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Seize the day, or else it will slip away.

Latin translation: Carpe diem, aut aufugit.

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GLOSSARY ENTRY (DERIVED FROM QUESTION BELOW)
English term or phrase:Seize the day, or else it will slip away.
Latin translation:Carpe diem, aut aufugit.
Entered by: xxxIno66
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02:02 May 20, 2003
English to Latin translations [Non-PRO]
Art/Literary
English term or phrase: Seize the day, or else it will slip away.
Seize the day, or else it will slip away.
Gennie
Carpe diem, aut aufugit.
Explanation:
CARPE: seize
DIEM: accusative case of "dies": day

CARPE DIEM originates in an ode by Horace: "carpe diem, quam minimum credula postero" (pluck the day, putting as little trust as possible in tomorrow)

"...or else it will slip away":

AUT: disjunctive conjunction (opposites do attract...:), meaning "or"; generally (unlike "vel") introduces an alternative which excludes the first: if you seize the day, it will not slip away/if you don't, it will slip away.

AUFUGIT: it slips away < AUFUGERE (AB/FUGIO): to slip/flee away. DIES is implied (it slips away = the day, time slips away).

Hope this helps some.
Selected response from:

xxxIno66
Grading comment
Thank you
4 KudoZ points were awarded for this answer

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Summary of answers provided
4 +4carpe diem, ne aufugiat.
Joseph Brazauskas
4 +3Carpe diem, aut aufugit.xxxIno66
4Carpe diem, quam minimum credula postero.
Marion Burns


  

Answers


1 hr   confidence: Answerer confidence 4/5Answerer confidence 4/5 peer agreement (net): +3
Carpe diem, aut aufugit.


Explanation:
CARPE: seize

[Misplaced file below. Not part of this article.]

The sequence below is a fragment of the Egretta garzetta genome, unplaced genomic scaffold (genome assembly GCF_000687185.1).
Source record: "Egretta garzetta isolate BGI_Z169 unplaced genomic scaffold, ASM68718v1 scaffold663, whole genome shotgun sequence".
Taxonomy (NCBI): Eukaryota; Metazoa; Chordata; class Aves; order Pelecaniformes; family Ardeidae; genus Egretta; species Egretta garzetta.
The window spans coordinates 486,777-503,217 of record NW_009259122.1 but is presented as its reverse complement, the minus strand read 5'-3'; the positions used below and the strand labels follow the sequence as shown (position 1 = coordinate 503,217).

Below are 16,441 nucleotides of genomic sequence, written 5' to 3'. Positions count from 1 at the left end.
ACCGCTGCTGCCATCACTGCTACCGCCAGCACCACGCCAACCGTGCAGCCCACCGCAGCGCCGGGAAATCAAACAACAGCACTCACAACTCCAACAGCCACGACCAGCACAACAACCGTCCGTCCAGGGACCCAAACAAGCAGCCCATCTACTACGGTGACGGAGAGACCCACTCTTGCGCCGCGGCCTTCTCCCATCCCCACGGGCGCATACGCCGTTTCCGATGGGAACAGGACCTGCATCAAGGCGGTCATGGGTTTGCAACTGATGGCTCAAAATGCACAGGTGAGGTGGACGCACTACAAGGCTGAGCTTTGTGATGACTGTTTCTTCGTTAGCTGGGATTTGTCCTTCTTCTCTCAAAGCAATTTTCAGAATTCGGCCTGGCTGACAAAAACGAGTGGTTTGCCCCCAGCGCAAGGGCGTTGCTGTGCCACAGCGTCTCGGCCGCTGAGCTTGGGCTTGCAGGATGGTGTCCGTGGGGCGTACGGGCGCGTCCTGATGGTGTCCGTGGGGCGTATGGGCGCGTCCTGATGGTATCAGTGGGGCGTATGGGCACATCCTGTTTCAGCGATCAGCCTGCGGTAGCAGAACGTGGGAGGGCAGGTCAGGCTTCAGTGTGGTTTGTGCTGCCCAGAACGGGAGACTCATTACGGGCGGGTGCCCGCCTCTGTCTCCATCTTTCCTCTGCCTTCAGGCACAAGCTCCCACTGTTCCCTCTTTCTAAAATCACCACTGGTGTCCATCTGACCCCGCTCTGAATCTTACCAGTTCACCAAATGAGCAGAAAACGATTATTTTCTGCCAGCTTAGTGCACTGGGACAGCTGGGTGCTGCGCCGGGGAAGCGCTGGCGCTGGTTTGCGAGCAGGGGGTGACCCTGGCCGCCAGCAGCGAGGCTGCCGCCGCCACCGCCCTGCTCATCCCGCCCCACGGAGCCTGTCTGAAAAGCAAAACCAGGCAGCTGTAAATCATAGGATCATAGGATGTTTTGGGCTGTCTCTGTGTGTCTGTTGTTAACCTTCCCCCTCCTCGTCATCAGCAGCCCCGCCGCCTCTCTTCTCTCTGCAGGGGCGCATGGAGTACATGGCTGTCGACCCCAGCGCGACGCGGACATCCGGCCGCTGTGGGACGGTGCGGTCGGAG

DIEM: accusative case of "dies": day

CARPE DIEM originates in an ode by Horace: "carpe diem, quam minimum credula postero" (pluck the day, putting as little trust as possible in tomorrow)

"...or else it will slip away":

AUT: disjunctive conjunction (opposites do attract...:), meaning "or"; generally (unlike "vel") introduces an alternative which excludes the first: if you seize the day, it will not slip away/if you don't, it will slip away.

AUFUGIT: it slips away < AUFUGERE (AB/FUGIO): to slip/flee away. DIES is implied (it slips away = the day, time slips away).

Hope this helps some.

xxxIno66
Native speaker of: Native in GreekGreek
PRO pts in pair: 20
Grading comment
Thank you

Peer comments on this answer (and responses from the answerer)
agree  William Stein
1 min
  -> Thank you

agree  Joseph Brazauskas: Flawless, even if the derivation aufugere < ab + fugere has been questioned by some.
13 mins
  -> Thank you!

agree  izy
20 hrs
  -> Thank you!
Login to enter a peer comment (or grade)

1 hr   confidence: Answerer confidence 4/5Answerer confidence 4/5 peer agreement (net): +4
carpe diem, ne aufugiat.


Explanation:
The first clause is, obviously, Horatian.

Ne aufugiat = lest it flee (slip) away.



Joseph Brazauskas
United States
Native speaker of: Native in EnglishEnglish, Native in SpanishSpanish
PRO pts in pair: 367

Peer comments on this answer (and responses from the answerer)
agree  xxxIno66: :)
46 mins
  -> Thank you.

agree  flaviofbg: Very nice
3 hrs
  -> Many thanks, Flavio.

agree  Andrea Kopf
3 hrs
  -> Thank you, too.

agree  Giusi Pasi
6 hrs
  -> I appreciate it, Giusi.
Login to enter a peer comment (or grade)

12 hrs   confidence: Answerer confidence 4/5Answerer confidence 4/5
Carpe diem, quam minimum credula postero.


Explanation:
Seize the day, trusting little in tomorrow.

The quote is from Horace. Not exactly what you asked for, but I think it's nice.

Marion Burns
United States
Local time: 09:17
Native speaker of: Native in EnglishEnglish
PRO pts in pair: 4
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